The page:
In all my years of driving I never had as many things happen as I did with this car. Wires would fall off linkage the same and all sorts of weird things. The one decent night we had the topside of the track was wet and you had to run the low side; it was like running a flat track. After the race started, there was a wreck and the race stopped. My linkage fell of the carburetor. They put it back on and lucky for us after the repair we were able to continue. Most of the drivers were used to the high banks and had trouble getting around, but I loved it. I was used to running flat tracks and made my way toward the front, I ended third for my best finish of the year. There were two features that night and I had to go to the rear of the pack for the second one. I came up through the pack and took the lead coming off the fourth turn and was going away when the jinx hit me again when the right rear spindle broke putting me out of the race. Little did I know the worst was yet to come. The following week we qualified for the feature and were running pretty well went down into the first turn and left off, only the accelerator stuck and we went in wide open hit the fence rolled over with the engine still running wide open oil going away from the bearings and blowing the motor. That finished the year for us. For the whole season I only finished four races with this car I was glad the season was over.



Back to Vineland with the 07. We were running pretty well except for the carter carburetor we were using. When you went down into the corner and started to come off, it would sputter a little bit. Walt worked on it every week but couldn’t get it out.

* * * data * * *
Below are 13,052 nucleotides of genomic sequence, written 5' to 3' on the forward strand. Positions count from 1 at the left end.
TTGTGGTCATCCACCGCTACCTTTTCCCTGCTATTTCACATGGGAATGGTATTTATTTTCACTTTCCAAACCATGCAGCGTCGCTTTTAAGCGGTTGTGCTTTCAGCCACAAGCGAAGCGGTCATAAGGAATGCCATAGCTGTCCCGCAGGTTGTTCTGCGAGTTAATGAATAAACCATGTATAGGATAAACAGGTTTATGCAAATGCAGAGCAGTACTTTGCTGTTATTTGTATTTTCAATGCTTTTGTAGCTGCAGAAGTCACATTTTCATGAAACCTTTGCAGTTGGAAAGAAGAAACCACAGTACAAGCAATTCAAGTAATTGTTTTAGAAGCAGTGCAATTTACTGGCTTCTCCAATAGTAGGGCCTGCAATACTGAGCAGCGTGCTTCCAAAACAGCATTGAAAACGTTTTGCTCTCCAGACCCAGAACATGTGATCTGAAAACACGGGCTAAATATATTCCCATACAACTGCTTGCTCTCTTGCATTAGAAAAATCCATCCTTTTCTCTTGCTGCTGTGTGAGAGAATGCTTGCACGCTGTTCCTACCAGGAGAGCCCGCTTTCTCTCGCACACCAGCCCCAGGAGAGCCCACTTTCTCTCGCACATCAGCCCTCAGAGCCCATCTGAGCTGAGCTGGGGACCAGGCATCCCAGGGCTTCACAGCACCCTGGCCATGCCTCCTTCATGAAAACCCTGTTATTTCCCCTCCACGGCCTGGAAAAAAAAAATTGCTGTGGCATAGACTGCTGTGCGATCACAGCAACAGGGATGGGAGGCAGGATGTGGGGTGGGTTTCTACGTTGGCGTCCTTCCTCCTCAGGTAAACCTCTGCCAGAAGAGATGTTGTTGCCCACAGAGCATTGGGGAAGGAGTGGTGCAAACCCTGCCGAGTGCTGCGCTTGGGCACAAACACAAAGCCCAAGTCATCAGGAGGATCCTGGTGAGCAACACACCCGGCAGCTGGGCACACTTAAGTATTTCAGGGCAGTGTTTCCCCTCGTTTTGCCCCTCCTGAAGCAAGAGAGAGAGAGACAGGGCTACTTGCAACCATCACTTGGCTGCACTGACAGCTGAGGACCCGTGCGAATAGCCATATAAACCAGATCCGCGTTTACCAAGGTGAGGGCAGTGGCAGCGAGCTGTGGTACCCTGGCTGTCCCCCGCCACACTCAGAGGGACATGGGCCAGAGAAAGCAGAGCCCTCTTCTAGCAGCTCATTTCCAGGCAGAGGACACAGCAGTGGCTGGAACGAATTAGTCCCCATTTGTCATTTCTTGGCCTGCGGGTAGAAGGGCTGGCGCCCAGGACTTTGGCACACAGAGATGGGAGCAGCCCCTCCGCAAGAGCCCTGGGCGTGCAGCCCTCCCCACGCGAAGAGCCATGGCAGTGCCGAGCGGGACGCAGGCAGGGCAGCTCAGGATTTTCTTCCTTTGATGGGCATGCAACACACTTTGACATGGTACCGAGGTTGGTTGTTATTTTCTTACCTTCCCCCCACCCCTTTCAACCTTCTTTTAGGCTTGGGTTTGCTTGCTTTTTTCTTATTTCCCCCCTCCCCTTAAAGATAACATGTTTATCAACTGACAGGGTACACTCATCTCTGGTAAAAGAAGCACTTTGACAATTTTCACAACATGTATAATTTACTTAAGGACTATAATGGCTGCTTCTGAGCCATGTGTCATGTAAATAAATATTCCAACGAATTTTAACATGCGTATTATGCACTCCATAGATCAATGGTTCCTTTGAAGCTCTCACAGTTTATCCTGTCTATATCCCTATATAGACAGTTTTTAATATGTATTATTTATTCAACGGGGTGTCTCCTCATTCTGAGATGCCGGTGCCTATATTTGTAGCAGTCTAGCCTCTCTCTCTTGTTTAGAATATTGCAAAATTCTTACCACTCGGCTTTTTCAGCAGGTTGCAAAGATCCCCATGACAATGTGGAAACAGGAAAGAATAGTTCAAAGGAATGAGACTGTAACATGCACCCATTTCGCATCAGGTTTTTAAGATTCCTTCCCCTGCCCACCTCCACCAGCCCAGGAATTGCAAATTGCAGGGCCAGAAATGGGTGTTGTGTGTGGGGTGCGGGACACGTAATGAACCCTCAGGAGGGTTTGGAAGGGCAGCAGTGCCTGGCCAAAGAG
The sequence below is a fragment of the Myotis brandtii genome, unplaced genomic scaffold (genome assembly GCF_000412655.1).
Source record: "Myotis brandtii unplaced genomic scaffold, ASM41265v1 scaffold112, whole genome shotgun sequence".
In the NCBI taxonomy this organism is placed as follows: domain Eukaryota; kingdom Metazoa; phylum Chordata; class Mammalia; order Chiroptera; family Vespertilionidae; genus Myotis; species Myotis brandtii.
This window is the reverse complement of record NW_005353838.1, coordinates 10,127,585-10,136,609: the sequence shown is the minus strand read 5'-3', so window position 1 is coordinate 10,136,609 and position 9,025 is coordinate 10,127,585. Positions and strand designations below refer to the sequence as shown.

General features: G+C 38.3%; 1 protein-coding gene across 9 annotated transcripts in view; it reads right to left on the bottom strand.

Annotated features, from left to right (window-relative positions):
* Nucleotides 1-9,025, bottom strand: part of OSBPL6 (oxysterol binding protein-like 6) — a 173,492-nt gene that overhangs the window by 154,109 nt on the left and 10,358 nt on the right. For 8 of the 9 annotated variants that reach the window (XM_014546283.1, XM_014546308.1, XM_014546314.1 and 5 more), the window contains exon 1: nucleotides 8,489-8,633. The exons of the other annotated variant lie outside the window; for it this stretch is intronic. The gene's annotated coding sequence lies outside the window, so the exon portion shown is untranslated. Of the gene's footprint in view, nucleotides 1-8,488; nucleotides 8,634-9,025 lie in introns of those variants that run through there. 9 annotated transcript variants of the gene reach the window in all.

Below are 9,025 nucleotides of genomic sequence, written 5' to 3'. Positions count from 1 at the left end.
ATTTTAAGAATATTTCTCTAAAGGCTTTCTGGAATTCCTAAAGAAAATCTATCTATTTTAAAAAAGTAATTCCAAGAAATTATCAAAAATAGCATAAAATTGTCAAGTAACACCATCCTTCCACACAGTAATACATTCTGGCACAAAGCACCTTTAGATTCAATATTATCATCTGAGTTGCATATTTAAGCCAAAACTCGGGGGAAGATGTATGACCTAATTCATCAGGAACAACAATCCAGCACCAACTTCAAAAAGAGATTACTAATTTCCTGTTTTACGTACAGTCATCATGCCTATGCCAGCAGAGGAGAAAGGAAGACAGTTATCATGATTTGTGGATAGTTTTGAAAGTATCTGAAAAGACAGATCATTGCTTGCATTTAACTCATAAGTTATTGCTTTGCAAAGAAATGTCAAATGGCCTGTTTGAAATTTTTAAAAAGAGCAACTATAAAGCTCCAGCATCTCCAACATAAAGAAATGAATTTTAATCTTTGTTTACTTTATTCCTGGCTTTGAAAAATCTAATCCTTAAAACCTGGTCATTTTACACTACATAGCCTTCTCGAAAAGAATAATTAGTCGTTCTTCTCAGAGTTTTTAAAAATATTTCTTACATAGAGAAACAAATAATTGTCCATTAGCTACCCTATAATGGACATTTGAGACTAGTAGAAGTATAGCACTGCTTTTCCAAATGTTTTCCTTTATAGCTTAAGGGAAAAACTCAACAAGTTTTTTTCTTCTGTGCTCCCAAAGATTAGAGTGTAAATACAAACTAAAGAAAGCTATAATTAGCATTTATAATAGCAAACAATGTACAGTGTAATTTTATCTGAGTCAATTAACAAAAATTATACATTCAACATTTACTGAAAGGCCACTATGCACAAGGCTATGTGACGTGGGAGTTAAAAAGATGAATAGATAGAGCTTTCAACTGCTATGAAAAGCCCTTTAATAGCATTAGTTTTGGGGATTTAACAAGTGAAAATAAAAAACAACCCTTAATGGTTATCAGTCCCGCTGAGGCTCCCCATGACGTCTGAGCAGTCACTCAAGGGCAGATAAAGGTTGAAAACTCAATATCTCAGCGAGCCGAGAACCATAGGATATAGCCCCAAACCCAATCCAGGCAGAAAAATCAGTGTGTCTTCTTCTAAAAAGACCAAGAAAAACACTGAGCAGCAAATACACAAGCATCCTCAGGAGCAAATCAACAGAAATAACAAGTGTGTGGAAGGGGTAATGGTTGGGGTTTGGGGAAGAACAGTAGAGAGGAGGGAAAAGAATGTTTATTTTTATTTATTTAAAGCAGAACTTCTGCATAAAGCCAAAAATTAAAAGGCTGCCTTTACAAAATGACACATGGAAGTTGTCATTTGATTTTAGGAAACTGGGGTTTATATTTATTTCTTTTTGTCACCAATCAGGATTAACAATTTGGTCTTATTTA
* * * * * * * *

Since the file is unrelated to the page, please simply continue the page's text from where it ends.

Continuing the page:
Every Friday night we were at Vineland and started running Flemington on Saturday night. You could almost bet you would be in a wreck at least once every four weeks. Flemington was a narrow racetrack and our luck there wasn’t the greatest. About midway through the year Walt bought a Holley carburetor that was already set up for methanol. He paid $50 for it and we paid for it the first night by running fourth in the feature. What an improvement, we were jumping off the corners. Vineland was a lot better for us as we finished in the top five and top tens and winning quite a few heat races along the way. We ended the year winning the Sportsman title again. The one mile track at Langhorne had a 100 lapper every year and Walt did not take his car there. Joe Table had the 1sr with a Chevy engine in a Studebaker body that he ran at Vineland with Bunkie Higbe as the driver. Joe had asked me if I would drive the car at Langhorne and I said yes.


On the Saturday before the race you had to qualify and there would be well over a hundred cars trying to get in the race. We turned a lap in the 37 second range that put us in the race about 15th starting position. On the day of the race they had a non-qualifiers race and the top two cars could get into the 100 lapper. The main race started and we were running petty good, nose to tail with Jack McLaughlin and Will Cagle. We ran that way for about 40 laps and we started to develop a heating problem. I pulled into the pits and to put water in you had to take the hood off wasting valuable time and we tried to run with the hood off and the tech man stopped us and we had lost two laps so we just parked the car and had a disappointing finish to the year.


A new year was starting and Walt built a new Ford engine for the car. As I said before we were allowed 305 cubic inches in the Sportsman division and we ended up with 304.